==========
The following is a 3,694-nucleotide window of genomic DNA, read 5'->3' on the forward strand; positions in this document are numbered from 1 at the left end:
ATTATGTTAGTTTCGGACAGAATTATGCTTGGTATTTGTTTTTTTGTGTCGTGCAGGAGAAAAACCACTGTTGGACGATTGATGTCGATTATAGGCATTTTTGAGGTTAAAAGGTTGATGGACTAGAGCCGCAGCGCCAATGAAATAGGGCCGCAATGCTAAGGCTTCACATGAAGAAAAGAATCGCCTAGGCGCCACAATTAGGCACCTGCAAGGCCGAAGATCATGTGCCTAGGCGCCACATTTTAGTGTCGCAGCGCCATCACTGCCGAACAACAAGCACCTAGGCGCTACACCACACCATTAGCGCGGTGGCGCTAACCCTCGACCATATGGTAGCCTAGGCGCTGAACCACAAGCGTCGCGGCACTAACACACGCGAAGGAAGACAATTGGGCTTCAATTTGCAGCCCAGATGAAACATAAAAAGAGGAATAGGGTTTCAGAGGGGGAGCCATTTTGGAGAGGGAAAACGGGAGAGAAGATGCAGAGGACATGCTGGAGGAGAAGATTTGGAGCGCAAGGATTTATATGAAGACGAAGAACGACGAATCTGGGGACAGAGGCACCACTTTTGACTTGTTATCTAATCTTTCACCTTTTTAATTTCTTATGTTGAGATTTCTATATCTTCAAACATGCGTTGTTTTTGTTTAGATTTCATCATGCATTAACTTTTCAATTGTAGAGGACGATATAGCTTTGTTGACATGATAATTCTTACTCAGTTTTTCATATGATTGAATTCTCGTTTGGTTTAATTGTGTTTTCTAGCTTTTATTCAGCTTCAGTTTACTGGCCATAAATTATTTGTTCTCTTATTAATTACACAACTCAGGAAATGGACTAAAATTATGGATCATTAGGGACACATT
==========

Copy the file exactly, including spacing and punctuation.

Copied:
The following is a 3,694-nucleotide window of genomic DNA, read 5'->3' on the forward strand; positions in this document are numbered from 1 at the left end:
ATTATGTTAGTTTCGGACAGAATTATGCTTGGTATTTGTTTTTTTGTGTCGTGCAGGAGAAAAACCACTGTTGGACGATTGATGTCGATTATAGGCATTTTTGAGGTTAAAAGGTTGATGGACTAGAGCCGCAGCGCCAATGAAATAGGGCCGCAATGCTAAGGCTTCACATGAAGAAAAGAATCGCCTAGGCGCCACAATTAGGCACCTGCAAGGCCGAAGATCATGTGCCTAGGCGCCACATTTTAGTGTCGCAGCGCCATCACTGCCGAACAACAAGCACCTAGGCGCTACACCACACCATTAGCGCGGTGGCGCTAACCCTCGACCATATGGTAGCCTAGGCGCTGAACCACAAGCGTCGCGGCACTAACACACGCGAAGGAAGACAATTGGGCTTCAATTTGCAGCCCAGATGAAACATAAAAAGAGGAATAGGGTTTCAGAGGGGGAGCCATTTTGGAGAGGGAAAACGGGAGAGAAGATGCAGAGGACATGCTGGAGGAGAAGATTTGGAGCGCAAGGATTTATATGAAGACGAAGAACGACGAATCTGGGGACAGAGGCACCACTTTTGACTTGTTATCTAATCTTTCACCTTTTTAATTTCTTATGTTGAGATTTCTATATCTTCAAACATGCGTTGTTTTTGTTTAGATTTCATCATGCATTAACTTTTCAATTGTAGAGGACGATATAGCTTTGTTGACATGATAATTCTTACTCAGTTTTTCATATGATTGAATTCTCGTTTGGTTTAATTGTGTTTTCTAGCTTTTATTCAGCTTCAGTTTACTGGCCATAAATTATTTGTTCTCTTATTAATTACACAACTCAGGAAATGGACTAAAATTATGGATCATTAGGGACACATT